Taking care of your body

How will cancer affect how you look?

You may be concerned about how your cancer and its treatment will affect your physical appearance. Side effects like hair loss, swelling, weight gain or weight loss, and darkened nails may occur during treatment. These side effects may change your appearance, but the changes will most likely be temporary.

Increased appetite or weight gain

You may experience weight gain as a result of increased appetite or fluid retention (bloating) associated with certain drug therapies. Eating well helps people living with cancer feel better and stay stronger during and after cancer treatment. If you eat well and keep or achieve a healthy weight, you will usually manage the side effects of treatment better. Good nutrition also helps the body replace blood cells and healthy tissues that are damaged as a result of cancer treatment. Weight-loss diets are not recommended without proper medical guidance. For help, ask your oncologist to refer you to a dietitian who can design an appropriate diet for you. Or, contact us to speak with a Community Services Manager for other nutrition resources.
Increased appetite or weight gain
Loss of appetite and cancer

Loss of appetite or weight loss

Your cancer and the treatment for it may increase your body’s need for calories and protein. Chemotherapy, certain other drug therapies and radiation therapy create a need for more calories and protein. Side effects of your treatment, such as loss of appetite, nausea, mouth sores and taste changes, may also make it a challenge for you to take in enough calories and protein.

Decreased appetite can be very challenging and distressing especially when it results in weight loss. It can be difficult for you to cope with a decreased or changed appetite or suddenly disliking foods you once liked. If your appetite continues to be poor, your doctor may wish to try an appetite stimulant.

Your hair

Some types of cancer treatments can cause hair loss (called “alopecia”). Talk to your doctor about whether your treatment may result in hair loss so you will know what to expect.

With chemotherapy, hair loss can range from hair thinning to baldness and may be sudden or slow. You may also lose hair from other areas of your body including your eyelashes, eyebrows and pubic hair. Hair growth typically resumes after treatment ends. After treatment, your hair’s thickness, texture, and color may be different from before treatment.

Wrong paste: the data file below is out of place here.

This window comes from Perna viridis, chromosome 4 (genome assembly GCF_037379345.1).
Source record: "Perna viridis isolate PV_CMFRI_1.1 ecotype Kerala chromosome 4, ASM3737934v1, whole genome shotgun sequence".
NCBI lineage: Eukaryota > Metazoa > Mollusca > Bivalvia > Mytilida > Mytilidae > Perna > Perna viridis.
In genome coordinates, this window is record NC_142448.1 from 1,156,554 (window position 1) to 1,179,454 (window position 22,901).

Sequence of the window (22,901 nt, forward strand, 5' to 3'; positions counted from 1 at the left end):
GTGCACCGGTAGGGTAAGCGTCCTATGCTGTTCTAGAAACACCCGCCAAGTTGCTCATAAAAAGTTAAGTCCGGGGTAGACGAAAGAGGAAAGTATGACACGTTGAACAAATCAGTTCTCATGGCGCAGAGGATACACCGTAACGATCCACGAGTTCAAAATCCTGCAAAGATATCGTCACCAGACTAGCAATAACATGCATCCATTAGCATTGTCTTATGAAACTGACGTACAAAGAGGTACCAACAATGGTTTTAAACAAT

Radiation therapy can also cause hair loss, but unlike chemotherapy, it only affects the specific area that is being treated. Hair loss may be temporary or permanent. Often, with lower doses of radiation, hair loss is temporary, and hair grows back. Treatment with very high doses of radiation may cause hair to grow back thinner or not at all in that spot.
Your hair after cancer
Your Skin and Cancer

Your skin

Some cancer treatments may affect your skin and put you at increased risk of sunburn. Your doctor can advise you how to protect your skin and prevent infections. Tell your doctor about any changes to your skin including:

• Dry skin
• Redness
• Itchiness
• Skin lesions

Tell your doctor immediately if you notice:

• Sudden or severe itching, rash and/or hives – these may be signs of an allergic reaction
• Red, swollen or tender skin and/or discharge from skin, especially around a wound, sore, rash or IV catheter site – these may be signs of an infection.

If you experience any skin changes, see your doctor as soon as possible. Some changes are related to the primary cancer or infection, and treatment for these side effects can make you more comfortable and prevent serious problems from developing. Your doctor can recommend or prescribe appropriate treatment including topical solutions (creams, lotions or gels) to soothe your skin or relieve itching.

Your fingernails and toenails

You may notice some changes to your nails on your hands and feet. For example,

• Nails may darken, crack or become brittle.
• White ridges or bands of discoloration may appear along the nails.
• Nail beds may darken.

It is possible, although rare, that you may lose all or part of your fingernails and toenails. Except in extremely rare cases, nails will grow back or return to normal after chemotherapy ends. Monitor what you notice and talk to you doctor about any changes in your nails.
Your fingernails and toenails and cancer
Your Sexuality and cancer

Your sexuality

Concerns about sexuality may arise from the physical aspects of your disease or treatment. Some physical effects get better over time or when treatment ends. Other effects may be long lasting. Whatever your concern may be, members of your cancer care team can give you referrals to other healthcare professionals. A consultation with a gynecologist, urologist or family physician, an oncology social worker or a certified sex therapist may also be helpful. Contact us to speak with a Community Services Manager in your area for local support, including information about maintaining intimacy in your relationships and ways you can feel more attractive. You may find value in talking to cancer survivors to learn how they're dealing with self-image issues and other aspects of their sexuality.


Caring for your skin, nails, hair and mouth

Learn how to care for skin, nails, hair, and mouth during and after cancer treatments.

Managing Low Blood Cell Counts

Learn about low blood cell counts, understand the four conditions associated with a low blood cell count and treatments

Understanding cancer related fatigue and brain fog

Learn about chemo brain and fatigue due to treatments, what it means, causes, side effects and how to cope.

Reducing your risk of infection

Learn about infections, understand the signs of an infection and what you can do to prevent an infection